Traditionally students learn the theory of anatomy in lectures. Application of theory is carried out via workshops in which students carry out prescribed examinations of patients supervised by senior members of staff. During recent times this practice has not been possible. An online alternative to this has involved filming the modelling of clinical examinations by medical staff to illustrate how to carry out particular types of examination. Filmed by members of staff, the raw footage is also edited by academics using a basic but effective editor called Video Pad. This software allows the inclusion of inlays into the video which serve further illustrate the outlines procedures. Students view the finished videos via Canvas.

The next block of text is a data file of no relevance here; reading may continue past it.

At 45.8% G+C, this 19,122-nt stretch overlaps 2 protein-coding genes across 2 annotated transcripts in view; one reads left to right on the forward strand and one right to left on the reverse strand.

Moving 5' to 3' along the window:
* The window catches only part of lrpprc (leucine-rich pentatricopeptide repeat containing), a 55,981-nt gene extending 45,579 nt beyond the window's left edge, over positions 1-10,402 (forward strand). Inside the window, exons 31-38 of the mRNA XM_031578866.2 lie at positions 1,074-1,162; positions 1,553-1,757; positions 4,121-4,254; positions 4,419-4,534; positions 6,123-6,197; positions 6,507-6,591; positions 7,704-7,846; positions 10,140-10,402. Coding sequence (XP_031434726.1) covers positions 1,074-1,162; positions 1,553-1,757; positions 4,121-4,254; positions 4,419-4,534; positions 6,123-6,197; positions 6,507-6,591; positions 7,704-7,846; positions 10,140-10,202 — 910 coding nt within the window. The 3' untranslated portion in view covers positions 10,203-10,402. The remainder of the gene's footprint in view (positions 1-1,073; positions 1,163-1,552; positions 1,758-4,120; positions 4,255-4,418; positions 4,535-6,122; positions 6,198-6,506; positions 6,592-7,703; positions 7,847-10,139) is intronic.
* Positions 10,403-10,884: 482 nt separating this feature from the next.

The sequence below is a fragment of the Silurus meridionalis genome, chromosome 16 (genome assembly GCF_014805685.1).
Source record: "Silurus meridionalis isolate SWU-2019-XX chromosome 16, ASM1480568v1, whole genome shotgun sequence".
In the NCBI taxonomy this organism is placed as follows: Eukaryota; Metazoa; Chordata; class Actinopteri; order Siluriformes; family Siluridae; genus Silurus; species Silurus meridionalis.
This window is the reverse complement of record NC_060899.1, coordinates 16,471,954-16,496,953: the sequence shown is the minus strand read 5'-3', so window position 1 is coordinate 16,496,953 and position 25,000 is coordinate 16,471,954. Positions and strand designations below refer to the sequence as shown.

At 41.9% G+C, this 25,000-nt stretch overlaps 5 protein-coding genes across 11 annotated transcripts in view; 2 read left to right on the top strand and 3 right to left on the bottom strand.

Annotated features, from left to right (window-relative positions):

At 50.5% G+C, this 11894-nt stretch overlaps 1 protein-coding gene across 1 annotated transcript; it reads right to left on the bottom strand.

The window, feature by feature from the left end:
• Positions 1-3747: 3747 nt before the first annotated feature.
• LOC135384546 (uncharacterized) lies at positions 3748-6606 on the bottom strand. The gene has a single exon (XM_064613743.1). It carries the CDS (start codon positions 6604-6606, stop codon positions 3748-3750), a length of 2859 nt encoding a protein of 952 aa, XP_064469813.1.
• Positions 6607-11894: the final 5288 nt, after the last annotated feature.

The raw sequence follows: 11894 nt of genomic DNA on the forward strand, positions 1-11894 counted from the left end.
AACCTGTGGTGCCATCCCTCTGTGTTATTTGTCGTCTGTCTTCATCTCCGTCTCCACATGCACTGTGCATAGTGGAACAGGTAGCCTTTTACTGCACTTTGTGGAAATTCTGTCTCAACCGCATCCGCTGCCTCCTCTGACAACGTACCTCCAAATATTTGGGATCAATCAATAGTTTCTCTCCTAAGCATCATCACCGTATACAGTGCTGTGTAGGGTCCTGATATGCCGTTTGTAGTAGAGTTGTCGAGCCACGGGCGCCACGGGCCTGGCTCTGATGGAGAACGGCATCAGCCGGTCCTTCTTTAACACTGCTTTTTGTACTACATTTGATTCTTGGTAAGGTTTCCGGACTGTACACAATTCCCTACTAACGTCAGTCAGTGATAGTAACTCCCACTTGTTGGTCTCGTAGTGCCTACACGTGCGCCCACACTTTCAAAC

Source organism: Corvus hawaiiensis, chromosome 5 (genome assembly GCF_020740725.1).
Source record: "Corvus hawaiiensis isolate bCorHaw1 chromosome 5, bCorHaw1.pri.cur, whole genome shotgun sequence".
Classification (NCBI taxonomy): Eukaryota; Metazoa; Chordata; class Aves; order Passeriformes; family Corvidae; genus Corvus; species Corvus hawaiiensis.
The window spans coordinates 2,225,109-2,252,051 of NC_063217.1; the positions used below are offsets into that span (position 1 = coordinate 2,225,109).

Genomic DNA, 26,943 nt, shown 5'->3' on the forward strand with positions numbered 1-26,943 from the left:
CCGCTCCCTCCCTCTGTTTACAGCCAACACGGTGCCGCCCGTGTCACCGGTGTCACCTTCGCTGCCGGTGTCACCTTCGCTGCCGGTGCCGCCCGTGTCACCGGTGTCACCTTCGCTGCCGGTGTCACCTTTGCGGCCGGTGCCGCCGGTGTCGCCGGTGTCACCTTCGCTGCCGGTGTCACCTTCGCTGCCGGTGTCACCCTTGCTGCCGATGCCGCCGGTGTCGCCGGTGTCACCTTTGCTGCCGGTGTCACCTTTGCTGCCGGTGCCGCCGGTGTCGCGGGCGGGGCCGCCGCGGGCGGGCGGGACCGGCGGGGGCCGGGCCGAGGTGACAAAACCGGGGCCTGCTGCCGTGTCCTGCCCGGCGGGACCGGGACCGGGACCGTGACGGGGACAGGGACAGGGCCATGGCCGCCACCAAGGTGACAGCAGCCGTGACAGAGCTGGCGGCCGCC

The videos are relatively short, 10-15 minutes in length, which maximises attention span. Feedback also suggested that the inlays were very popular. In face to face workshops academics allude to conditions, but using an inlay, these conditions can be shown on screen alongside the examination to illustrate meaning. Material covered in the videos related directly to the objective structured clinical examination (OSCE) assessment. This has ensured high student uptake.
Students miss direct interaction with patients. In addition, modelling is confined to one example per examination type, whereas traditionally students are exposed to a larger number of patients which affords a more comprehensive overview.
A screenshot taken from a clinical anatomy video illustrating an examination whilst incorporating further information through an inlay
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